A scatter plot displays the relationship between 2 numeric variables, one being displayed on the X axis (horizontal) and the other on the Y axis (vertical). Each data point is represented as a circle.

Several tools allow to build scatterplots in python. Seaborn is probably the most straightforward library for the job, but matplotlib allows a greater level of customization. If you are looking for an interactive chart, plotly is definitely the way to go.

This page provides many examples of scatterplots made with those Python tools, going from simple examples to highly customized versions.

⚠️ Scatterplot and overplotting

The main danger with scatterplots is overplotting. When the sample size gets big, circles tend to overlap, making the figure unreadable.

Several workarounds exist to fix the issue, like using opacity or switching to another chart type:

Seaborn logoScatterplots with Seaborn

Seaborn is a python library allowing to make better charts easily. The regplot() function should get you started in minutes. The first example below explains how to build the most basic scatterplot with python. Then, several types of customization are described: adding a regression line, tweaking markers and axis, adding labels and more.

If you are interested in scatterplots, some other chart could be useful to you.

A scatterplot with marginal distribution allows to check the distribution of both the x and y variables. A correlogram allows to check the relationship between each pair of numeric variables in a dataset.

⏱ Quick start (Matplotlib)

# libraries
import matplotlib.pyplot as plt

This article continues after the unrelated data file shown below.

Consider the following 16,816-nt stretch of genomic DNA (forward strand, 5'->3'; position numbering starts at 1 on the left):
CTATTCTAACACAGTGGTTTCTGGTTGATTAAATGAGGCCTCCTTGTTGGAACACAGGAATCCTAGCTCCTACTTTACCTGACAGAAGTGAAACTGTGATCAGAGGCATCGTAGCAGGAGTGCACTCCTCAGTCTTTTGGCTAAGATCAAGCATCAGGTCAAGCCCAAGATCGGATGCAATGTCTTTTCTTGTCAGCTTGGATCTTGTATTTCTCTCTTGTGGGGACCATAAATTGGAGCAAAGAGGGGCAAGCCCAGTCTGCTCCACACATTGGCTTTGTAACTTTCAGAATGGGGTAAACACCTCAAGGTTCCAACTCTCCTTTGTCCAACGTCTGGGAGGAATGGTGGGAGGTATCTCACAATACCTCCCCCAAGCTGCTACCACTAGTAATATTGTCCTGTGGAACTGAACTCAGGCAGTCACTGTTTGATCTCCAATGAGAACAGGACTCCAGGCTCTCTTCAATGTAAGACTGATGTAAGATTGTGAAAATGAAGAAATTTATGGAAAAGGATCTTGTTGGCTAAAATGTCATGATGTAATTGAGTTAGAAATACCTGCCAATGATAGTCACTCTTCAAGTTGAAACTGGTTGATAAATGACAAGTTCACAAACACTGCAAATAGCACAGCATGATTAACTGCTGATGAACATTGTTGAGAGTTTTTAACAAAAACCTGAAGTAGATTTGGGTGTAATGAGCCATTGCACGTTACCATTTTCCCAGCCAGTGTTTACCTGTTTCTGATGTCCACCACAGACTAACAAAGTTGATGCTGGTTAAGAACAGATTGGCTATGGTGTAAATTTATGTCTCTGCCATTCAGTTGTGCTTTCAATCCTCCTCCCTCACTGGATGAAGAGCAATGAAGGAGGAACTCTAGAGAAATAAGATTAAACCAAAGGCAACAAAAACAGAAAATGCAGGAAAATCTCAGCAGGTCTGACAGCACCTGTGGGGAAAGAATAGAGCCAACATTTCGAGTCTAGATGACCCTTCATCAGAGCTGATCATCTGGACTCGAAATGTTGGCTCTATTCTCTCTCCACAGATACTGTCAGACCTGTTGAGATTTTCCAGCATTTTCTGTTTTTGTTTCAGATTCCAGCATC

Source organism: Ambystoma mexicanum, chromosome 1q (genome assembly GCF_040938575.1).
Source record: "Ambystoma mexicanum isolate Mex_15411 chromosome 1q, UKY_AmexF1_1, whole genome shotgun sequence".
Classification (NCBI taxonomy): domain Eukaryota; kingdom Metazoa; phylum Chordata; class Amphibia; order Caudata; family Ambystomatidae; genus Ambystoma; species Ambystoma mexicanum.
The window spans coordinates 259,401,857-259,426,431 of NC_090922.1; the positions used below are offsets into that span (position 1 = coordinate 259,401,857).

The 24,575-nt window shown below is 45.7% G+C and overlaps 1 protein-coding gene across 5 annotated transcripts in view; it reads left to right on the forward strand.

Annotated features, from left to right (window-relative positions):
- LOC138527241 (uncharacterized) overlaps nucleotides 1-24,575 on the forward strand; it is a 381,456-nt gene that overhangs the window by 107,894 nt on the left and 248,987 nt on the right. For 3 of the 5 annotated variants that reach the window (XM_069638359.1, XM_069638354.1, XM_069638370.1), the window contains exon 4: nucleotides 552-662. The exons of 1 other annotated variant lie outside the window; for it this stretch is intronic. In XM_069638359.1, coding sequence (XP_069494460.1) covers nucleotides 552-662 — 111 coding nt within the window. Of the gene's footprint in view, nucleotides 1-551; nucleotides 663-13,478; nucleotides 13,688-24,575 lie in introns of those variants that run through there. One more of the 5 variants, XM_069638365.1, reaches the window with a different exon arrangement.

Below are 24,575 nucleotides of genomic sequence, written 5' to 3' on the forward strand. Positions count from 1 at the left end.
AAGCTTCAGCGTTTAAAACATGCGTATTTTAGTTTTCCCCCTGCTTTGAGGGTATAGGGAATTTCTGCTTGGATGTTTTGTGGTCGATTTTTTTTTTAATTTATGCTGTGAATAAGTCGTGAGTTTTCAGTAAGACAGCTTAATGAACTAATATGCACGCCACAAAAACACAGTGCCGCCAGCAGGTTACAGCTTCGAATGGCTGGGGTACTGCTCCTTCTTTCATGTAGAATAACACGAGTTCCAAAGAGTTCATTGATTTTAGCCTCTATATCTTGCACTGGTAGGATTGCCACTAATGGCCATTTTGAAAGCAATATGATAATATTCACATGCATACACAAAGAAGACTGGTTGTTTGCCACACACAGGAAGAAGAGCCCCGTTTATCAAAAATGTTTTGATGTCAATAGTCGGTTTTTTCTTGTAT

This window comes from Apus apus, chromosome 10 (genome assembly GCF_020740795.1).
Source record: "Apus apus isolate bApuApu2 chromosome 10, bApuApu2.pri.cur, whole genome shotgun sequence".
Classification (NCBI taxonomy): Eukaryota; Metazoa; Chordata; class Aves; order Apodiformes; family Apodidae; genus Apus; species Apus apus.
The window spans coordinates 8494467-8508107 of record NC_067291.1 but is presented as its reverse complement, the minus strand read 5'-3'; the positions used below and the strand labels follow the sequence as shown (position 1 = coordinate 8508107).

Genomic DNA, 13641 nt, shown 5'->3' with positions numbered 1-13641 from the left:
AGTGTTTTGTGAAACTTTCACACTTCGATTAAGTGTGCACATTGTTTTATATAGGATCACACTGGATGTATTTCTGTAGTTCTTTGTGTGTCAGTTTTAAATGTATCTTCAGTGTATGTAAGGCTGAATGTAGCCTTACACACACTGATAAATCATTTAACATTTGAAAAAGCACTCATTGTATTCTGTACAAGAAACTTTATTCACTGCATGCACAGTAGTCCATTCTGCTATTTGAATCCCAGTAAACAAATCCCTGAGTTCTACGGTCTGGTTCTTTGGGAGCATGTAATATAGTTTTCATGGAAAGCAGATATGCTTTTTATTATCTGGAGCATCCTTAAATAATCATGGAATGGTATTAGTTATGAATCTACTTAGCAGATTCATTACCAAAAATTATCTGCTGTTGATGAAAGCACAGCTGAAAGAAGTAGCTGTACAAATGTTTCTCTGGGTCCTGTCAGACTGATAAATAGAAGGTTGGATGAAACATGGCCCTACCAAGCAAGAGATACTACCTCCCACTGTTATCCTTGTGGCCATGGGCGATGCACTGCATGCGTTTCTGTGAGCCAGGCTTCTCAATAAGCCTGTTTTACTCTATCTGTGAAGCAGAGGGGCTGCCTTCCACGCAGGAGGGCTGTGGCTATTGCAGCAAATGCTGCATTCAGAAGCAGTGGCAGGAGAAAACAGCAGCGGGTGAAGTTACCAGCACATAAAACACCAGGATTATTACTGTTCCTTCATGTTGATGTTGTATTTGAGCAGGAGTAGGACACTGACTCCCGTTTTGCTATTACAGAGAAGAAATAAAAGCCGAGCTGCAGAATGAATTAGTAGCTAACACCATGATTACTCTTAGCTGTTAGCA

import numpy as np
import pandas as pd

# Create a dataset:
df=pd.DataFrame({'x_values': range(1,101), 'y_values': np.random.randn(100)*15+range(1,101) })

# plot
plt.plot( 'x_values', 'y_values', data=df, linestyle='none', marker='o')

Matplotlib logoScatterplots with Matplotlib

Matplotlib is another great alternative to build scatterplots with python. As often, it takes a bit more lines of code to get a decent chart, but allows more customization.

The examples below should get you covered for all the most common problems: adding markers, addinglabels, changing shapes and more.

Plotly logoScatterplots with Plotly

If you are looking for an interactive scatterplot, plotly is definitely the way to go.

Interactivity is a real plus for scatterplots. It is very useful to have a tooltip associated to every markers to get some additional information about it. Zooming on a specific area of the scatterplot is also very valuable sometimes.

The examples below should help you get started quickly with the plotly API:

Pandas logoScatterplots with Pandas

Pandas, a data analysis library, also offers functions to build scatterplots. It uses matplotlib under the hood, but the syntax is more concise.

The main difference is that we have to work with Pandas objects such as Series and DataFrame.

The examples below should help you get started quickly with the pandas API:

Plotnine logoScatterplots with Plotnine

Plotnine is a python library allowing to make charts using the grammar of graphics principles. The geom_point() function should get you started in minutes.

The examples below should help you get started quickly with the plotnine API:

Matplotlib logoBest python scatterplot examples

The web is full of astonishing charts made by awesome bloggers, (often using R). The Python graph gallery tries to display (or translate from R) some of the best creations and explain how their source code works.

The first example below demos how to add clean labels on a scatterplot, automatically avoiding overlapping. It also explains how to control background, fonts, titles and more.

If you want to display your work here, please drop me a word or even better, submit a Pull Request!


👋 This document is a work by Yan Holtz. You can contribute on github, send me a feedback on twitter or subscribe to the newsletter to know when new examples are published! 🔥